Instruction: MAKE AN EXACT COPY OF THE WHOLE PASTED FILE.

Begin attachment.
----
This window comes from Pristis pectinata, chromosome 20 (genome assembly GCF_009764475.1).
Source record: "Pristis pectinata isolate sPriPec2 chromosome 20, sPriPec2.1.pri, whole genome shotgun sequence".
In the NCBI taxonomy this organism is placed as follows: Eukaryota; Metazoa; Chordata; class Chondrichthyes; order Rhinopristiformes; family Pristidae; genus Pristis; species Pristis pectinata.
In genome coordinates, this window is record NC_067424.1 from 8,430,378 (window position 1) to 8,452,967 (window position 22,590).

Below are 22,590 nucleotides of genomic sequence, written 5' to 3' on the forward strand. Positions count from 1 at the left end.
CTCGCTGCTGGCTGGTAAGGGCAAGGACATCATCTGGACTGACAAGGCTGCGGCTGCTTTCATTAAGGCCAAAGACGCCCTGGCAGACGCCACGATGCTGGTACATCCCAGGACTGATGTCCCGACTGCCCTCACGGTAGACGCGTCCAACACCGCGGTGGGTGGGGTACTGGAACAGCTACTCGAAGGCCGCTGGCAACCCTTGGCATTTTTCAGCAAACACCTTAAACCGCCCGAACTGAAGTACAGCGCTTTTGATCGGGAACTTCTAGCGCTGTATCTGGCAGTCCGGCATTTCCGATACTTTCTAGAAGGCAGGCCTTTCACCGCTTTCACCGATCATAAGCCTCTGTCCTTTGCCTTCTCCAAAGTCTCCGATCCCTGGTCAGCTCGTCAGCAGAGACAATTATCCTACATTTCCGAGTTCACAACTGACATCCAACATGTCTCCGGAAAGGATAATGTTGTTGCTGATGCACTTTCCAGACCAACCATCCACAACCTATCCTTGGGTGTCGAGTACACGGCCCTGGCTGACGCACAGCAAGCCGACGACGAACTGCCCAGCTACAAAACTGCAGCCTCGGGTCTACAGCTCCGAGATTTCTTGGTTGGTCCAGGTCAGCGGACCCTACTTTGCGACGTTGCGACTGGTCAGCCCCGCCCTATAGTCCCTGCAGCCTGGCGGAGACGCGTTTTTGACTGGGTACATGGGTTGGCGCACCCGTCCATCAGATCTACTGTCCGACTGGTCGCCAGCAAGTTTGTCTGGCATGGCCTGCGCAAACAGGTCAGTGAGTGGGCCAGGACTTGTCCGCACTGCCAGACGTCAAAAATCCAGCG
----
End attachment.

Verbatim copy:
This window comes from Pristis pectinata, chromosome 20 (genome assembly GCF_009764475.1).
Source record: "Pristis pectinata isolate sPriPec2 chromosome 20, sPriPec2.1.pri, whole genome shotgun sequence".
In the NCBI taxonomy this organism is placed as follows: Eukaryota; Metazoa; Chordata; class Chondrichthyes; order Rhinopristiformes; family Pristidae; genus Pristis; species Pristis pectinata.
In genome coordinates, this window is record NC_067424.1 from 8,430,378 (window position 1) to 8,452,967 (window position 22,590).

Below are 22,590 nucleotides of genomic sequence, written 5' to 3' on the forward strand. Positions count from 1 at the left end.
CTCGCTGCTGGCTGGTAAGGGCAAGGACATCATCTGGACTGACAAGGCTGCGGCTGCTTTCATTAAGGCCAAAGACGCCCTGGCAGACGCCACGATGCTGGTACATCCCAGGACTGATGTCCCGACTGCCCTCACGGTAGACGCGTCCAACACCGCGGTGGGTGGGGTACTGGAACAGCTACTCGAAGGCCGCTGGCAACCCTTGGCATTTTTCAGCAAACACCTTAAACCGCCCGAACTGAAGTACAGCGCTTTTGATCGGGAACTTCTAGCGCTGTATCTGGCAGTCCGGCATTTCCGATACTTTCTAGAAGGCAGGCCTTTCACCGCTTTCACCGATCATAAGCCTCTGTCCTTTGCCTTCTCCAAAGTCTCCGATCCCTGGTCAGCTCGTCAGCAGAGACAATTATCCTACATTTCCGAGTTCACAACTGACATCCAACATGTCTCCGGAAAGGATAATGTTGTTGCTGATGCACTTTCCAGACCAACCATCCACAACCTATCCTTGGGTGTCGAGTACACGGCCCTGGCTGACGCACAGCAAGCCGACGACGAACTGCCCAGCTACAAAACTGCAGCCTCGGGTCTACAGCTCCGAGATTTCTTGGTTGGTCCAGGTCAGCGGACCCTACTTTGCGACGTTGCGACTGGTCAGCCCCGCCCTATAGTCCCTGCAGCCTGGCGGAGACGCGTTTTTGACTGGGTACATGGGTTGGCGCACCCGTCCATCAGATCTACTGTCCGACTGGTCGCCAGCAAGTTTGTCTGGCATGGCCTGCGCAAACAGGTCAGTGAGTGGGCCAGGACTTGTCCGCACTGCCAGACGTCAAAAATCCAGCG